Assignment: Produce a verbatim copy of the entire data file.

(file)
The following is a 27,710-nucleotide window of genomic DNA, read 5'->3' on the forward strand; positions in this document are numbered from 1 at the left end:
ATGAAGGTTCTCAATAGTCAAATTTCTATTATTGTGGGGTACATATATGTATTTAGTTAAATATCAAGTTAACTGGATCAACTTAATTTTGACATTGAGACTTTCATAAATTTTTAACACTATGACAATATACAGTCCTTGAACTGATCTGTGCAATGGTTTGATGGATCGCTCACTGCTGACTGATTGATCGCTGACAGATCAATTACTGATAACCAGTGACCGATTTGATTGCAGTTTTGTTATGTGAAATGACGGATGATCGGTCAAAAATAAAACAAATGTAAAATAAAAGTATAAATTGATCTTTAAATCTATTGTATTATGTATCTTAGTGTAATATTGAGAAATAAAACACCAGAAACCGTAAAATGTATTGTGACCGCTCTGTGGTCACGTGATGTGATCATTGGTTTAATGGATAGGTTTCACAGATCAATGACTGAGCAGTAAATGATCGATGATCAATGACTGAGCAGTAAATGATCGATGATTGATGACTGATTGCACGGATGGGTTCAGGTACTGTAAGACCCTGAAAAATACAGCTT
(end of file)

The following is a 27,710-nucleotide window of genomic DNA, read 5'->3' on the forward strand; positions in this document are numbered from 1 at the left end:
ATGAAGGTTCTCAATAGTCAAATTTCTATTATTGTGGGGTACATATATGTATTTAGTTAAATATCAAGTTAACTGGATCAACTTAATTTTGACATTGAGACTTTCATAAATTTTTAACACTATGACAATATACAGTCCTTGAACTGATCTGTGCAATGGTTTGATGGATCGCTCACTGCTGACTGATTGATCGCTGACAGATCAATTACTGATAACCAGTGACCGATTTGATTGCAGTTTTGTTATGTGAAATGACGGATGATCGGTCAAAAATAAAACAAATGTAAAATAAAAGTATAAATTGATCTTTAAATCTATTGTATTATGTATCTTAGTGTAATATTGAGAAATAAAACACCAGAAACCGTAAAATGTATTGTGACCGCTCTGTGGTCACGTGATGTGATCATTGGTTTAATGGATAGGTTTCACAGATCAATGACTGAGCAGTAAATGATCGATGATCAATGACTGAGCAGTAAATGATCGATGATTGATGACTGATTGCACGGATGGGTTCAGGTACTGTAAGACCCTGAAAAATACAGCTT